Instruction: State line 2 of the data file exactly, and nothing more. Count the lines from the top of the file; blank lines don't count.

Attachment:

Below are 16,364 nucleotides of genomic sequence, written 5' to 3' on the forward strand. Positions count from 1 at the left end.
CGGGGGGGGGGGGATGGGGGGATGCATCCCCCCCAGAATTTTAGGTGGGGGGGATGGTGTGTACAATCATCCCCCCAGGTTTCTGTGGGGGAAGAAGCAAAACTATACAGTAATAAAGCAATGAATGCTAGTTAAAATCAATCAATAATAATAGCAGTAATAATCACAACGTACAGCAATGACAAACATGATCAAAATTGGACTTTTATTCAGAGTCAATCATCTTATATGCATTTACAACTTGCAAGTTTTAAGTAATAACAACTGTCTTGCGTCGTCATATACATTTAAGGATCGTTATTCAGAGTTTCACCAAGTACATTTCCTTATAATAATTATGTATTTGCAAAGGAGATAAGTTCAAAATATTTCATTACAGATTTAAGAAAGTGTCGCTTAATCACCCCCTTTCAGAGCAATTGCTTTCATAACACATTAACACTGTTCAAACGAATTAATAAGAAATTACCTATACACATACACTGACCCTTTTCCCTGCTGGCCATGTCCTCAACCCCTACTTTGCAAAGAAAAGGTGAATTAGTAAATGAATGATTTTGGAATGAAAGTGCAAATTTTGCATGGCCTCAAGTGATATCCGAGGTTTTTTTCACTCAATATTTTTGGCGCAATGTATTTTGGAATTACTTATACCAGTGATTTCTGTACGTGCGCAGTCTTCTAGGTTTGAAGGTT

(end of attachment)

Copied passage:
CGGGGGGGGGGGGATGGGGGGATGCATCCCCCCCAGAATTTTAGGTGGGGGGGATGGTGTGTACAATCATCCCCCCAGGTTTCTGTGGGGGAAGAAGCAAAACTATACAGTAATAAAGCAATGAATGCTAGTTAAAATCAATCAATAATAATAGCAGTAATAATCACAACGTACAGCAATGACAAACATGATCAAAATTGGACTTTTATTCAGAGTCAATCATCTTATATGCATTTACAACTTGCAAGTTTTAAGTAATAACAACTGTCTTGCGTCGTCATATACATTTAAGGATCGTTATTCAGAGTTTCACCAAGTACATTTCCTTATAATAATTATGTATTTGCAAAGGAGATAAGTTCAAAATATTTCATTACAGATTTAAGAAAGTGTCGCTTAATCACCCCCTTTCAGAGCAATTGCTTTCATAACACATTAACACTGTTCAAACGAATTAATAAGAAATTACCTATACACATACACTGACCCTTTTCCCTGCTGGCCATGTCCTCAACCCCTACTTTGCAAAGAAAAGGTGAATTAGTAAATGAATGATTTTGGAATGAAAGTGCAAATTTTGCATGGCCTCAAGTGATATCCGAGGTTTTTTTCACTCAATATTTTTGGCGCAATGTATTTTGGAATTACTTATACCAGTGATTTCTGTACGTGCGCAGTCTTCTAGGTTTGAAGGTT